When the early companions were being tortured in Makkah, the Prophet sent two different groups of Muslims to migrate to Abyssinia where they would find protection from the just An-Najashi. The Prophet (SAWS) had also written An-Najashi a letter telling him that he was a Messenger of Allah (SWT) and to treat his cousin Ja’far respectfully. An-Najashi later replied to the letter declaring his belief in Islam. He also sent gifts to the Prophet Muhammad (ﷺ) along with the letter.

After the companions left Abyssinia for Al-Madinah, An-Najashi passed away. When the Prophet Muhammad (ﷺ) heard the news of his passing, he performed Janazah prayer in his absence.


Ethiopia – the second most populous country in Africa – is a one-party state with a planned economy. More than 70% of Ethiopia’s population is still employed in the agricultural sector, but services have surpassed agriculture as the principal source of GDP. Despite this, the east and north of the country are largely nomadic populations. Ethiopia is where coffee was first discovered – they say that in the 8th or 9th century a goat herder named Kaldi discovered coffee after noticing his goats getting very frisky from nibbling red berries off some wild shrubs. He chewed some himself and enjoyed the buzz. Next someone (possibly monks) tossed some coffee berries in a fire and loved the scent. Slowly coffee as we know it today began to be drunk. Arab traders took the beans home and by the 15th century, coffee had made its way to Europe, and cafe society was born. Coffee production in Ethiopia is a longstanding tradition that dates back dozens of centuries. Ethiopia is where Coffea arabica, the coffee plant, originates. The plant is now grown in various parts of the world; Ethiopia itself accounts for around 3% of the global coffee market. Coffee now accounts for about half of Ethiopia’s exports and employs about a quarter of the population, directly or indirectly.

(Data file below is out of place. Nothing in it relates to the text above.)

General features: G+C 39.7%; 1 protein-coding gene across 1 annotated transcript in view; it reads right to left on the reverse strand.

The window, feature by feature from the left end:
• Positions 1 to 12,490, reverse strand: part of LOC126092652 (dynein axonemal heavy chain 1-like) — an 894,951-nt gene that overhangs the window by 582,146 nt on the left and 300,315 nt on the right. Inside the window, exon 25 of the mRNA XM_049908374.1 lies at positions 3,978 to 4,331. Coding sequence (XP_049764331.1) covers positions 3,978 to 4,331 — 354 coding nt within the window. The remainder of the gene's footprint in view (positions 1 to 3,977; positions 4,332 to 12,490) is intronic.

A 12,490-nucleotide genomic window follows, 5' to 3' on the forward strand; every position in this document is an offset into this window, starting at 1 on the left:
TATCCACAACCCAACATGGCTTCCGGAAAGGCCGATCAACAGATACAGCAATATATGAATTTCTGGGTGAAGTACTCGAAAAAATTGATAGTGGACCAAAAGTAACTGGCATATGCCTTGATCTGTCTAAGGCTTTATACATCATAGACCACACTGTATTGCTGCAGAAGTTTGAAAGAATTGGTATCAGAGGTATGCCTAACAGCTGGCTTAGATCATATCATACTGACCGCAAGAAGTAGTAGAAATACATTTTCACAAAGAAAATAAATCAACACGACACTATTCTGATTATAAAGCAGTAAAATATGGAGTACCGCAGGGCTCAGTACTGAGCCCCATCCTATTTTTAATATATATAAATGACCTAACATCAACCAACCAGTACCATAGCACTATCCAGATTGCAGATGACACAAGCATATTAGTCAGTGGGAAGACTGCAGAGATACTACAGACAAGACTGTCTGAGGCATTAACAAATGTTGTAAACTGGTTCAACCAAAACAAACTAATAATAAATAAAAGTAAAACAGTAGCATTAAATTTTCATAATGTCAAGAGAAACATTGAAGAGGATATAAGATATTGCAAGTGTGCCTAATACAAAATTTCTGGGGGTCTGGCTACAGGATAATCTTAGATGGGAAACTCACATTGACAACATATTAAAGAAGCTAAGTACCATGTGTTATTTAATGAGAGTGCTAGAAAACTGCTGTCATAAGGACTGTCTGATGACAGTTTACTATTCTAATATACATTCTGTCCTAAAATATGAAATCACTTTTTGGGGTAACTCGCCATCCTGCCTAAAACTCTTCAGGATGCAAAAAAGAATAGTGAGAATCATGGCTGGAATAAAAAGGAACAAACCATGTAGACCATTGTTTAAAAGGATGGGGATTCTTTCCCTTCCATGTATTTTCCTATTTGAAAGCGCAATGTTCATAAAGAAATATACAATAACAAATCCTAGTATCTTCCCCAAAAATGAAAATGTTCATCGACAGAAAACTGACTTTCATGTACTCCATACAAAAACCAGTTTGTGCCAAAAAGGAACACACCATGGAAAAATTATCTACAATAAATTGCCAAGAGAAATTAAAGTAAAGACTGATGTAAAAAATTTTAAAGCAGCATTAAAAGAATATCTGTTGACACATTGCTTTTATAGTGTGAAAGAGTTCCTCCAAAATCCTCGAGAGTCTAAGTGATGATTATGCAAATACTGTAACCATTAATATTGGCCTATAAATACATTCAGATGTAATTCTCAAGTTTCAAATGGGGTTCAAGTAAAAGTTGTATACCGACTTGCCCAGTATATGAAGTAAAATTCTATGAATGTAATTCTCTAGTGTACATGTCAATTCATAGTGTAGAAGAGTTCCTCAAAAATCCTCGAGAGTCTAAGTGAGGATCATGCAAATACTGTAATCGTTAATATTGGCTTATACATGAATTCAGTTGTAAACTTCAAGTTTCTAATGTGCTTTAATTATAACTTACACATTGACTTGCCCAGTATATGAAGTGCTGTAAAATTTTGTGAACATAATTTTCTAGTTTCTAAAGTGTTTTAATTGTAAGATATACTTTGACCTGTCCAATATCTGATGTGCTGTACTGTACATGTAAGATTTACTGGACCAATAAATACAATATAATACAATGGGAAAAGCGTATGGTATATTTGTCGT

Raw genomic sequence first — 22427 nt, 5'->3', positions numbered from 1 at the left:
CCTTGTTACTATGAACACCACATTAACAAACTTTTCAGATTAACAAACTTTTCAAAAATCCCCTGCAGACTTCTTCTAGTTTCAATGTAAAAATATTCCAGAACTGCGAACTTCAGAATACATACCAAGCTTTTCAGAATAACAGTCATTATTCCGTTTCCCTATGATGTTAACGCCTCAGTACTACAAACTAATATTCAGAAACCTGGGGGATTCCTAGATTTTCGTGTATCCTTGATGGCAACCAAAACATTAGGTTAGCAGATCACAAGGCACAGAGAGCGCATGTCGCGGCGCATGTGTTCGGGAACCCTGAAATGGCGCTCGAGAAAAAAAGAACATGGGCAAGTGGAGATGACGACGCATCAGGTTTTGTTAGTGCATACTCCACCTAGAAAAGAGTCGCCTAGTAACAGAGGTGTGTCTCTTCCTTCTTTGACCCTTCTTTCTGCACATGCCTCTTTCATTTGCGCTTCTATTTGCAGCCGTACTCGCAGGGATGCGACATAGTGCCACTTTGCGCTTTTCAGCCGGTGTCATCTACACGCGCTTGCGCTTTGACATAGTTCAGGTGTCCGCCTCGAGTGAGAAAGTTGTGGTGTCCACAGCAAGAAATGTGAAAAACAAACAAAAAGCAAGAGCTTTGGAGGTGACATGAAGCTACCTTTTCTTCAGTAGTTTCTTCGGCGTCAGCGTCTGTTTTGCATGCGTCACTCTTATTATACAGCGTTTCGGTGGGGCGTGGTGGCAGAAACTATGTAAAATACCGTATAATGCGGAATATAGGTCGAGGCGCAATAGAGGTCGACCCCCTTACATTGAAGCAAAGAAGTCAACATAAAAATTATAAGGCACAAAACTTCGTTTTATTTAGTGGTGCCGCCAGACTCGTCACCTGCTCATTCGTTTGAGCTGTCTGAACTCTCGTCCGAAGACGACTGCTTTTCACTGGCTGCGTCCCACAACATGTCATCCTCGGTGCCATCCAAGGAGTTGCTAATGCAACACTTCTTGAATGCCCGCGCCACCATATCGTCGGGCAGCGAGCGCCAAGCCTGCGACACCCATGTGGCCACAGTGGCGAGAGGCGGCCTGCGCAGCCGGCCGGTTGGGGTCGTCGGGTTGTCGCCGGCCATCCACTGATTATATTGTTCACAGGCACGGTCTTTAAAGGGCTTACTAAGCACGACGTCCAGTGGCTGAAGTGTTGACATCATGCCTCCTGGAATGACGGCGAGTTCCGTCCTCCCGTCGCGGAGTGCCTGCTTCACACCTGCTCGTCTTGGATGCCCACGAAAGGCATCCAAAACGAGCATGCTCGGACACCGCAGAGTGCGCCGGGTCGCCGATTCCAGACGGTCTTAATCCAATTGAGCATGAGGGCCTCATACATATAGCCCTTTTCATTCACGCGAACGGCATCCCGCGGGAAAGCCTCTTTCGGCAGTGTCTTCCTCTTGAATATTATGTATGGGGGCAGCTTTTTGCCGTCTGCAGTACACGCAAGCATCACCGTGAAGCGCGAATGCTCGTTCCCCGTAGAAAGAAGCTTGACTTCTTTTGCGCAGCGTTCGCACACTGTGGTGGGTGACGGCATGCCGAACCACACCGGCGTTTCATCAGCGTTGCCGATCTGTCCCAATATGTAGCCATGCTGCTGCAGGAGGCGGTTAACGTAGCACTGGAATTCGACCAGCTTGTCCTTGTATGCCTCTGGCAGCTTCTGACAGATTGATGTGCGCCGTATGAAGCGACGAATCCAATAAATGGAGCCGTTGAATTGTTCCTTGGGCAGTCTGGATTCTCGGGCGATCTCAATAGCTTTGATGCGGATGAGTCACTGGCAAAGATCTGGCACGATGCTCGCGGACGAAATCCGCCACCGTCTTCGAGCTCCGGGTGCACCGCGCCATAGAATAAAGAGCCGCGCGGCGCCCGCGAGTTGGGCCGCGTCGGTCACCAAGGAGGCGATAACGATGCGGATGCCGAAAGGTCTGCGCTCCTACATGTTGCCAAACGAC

The “coffee ceremony” is core to Ethiopian culture and hospitality, it is unclear how or when it originated, but the coffee ceremony is a strong cultural tradition throughout Ethiopia. Important events are opened with a coffee ceremony. As well, people traditionally gather together over coffee to just enjoy conversation on a regular basis. Cafes will have an ongoing ceremony where one can enjoy a small cup at any time.

Ethiopia’s cuisine is also very unique to the country, the main staple is called injera which is a sort of sourdough flatbread. Injera is not a dish itself, but the vehicle for almost every single meal in Ethiopia, The flatbread’s main ingredient is teff is an ancient grain that was first cultivated in Ethiopia, it’s incredibly high in protein, calcium, and iron and also naturally gluten-free. Injera is be eaten with meat stews, vegetables, and Zigni (a spicy curry).

Ethiopia is also one of the few countries in the continent that use their own ancient writing system known as the Ge’ez script and is believed to be among the oldest scripts in the world. The script is used for several languages of modern-day Ethiopia and Eritrea. It originated as an abjad (consonant-only alphabet) and was first used to write Geʽez, now the liturgical language of the Ethiopian Orthodox Tewahedo Church, the Eritrean Orthodox Tewahedo Church, and Beta Israel, the Jewish community in Ethiopia. In Amharic and Tigrinya, the script is often called fidäl (ፊደል), meaning “script” or “letter.”

The Ethiopian capital hosts the headquarters of the African Union, this is largely due to the foresight of Ethiopia’s former leader Haile Selassie brought together African heads of state from around the continent. When the OAU had its first meeting of the in Addis Ababa in 1963 many African countries had recently become independent. Ethiopia being the only country on the continent to have never been colonised became somewhat of a leader. In fact, many other African countries used the same colours used in Ethiopia’s flag when they gained independence.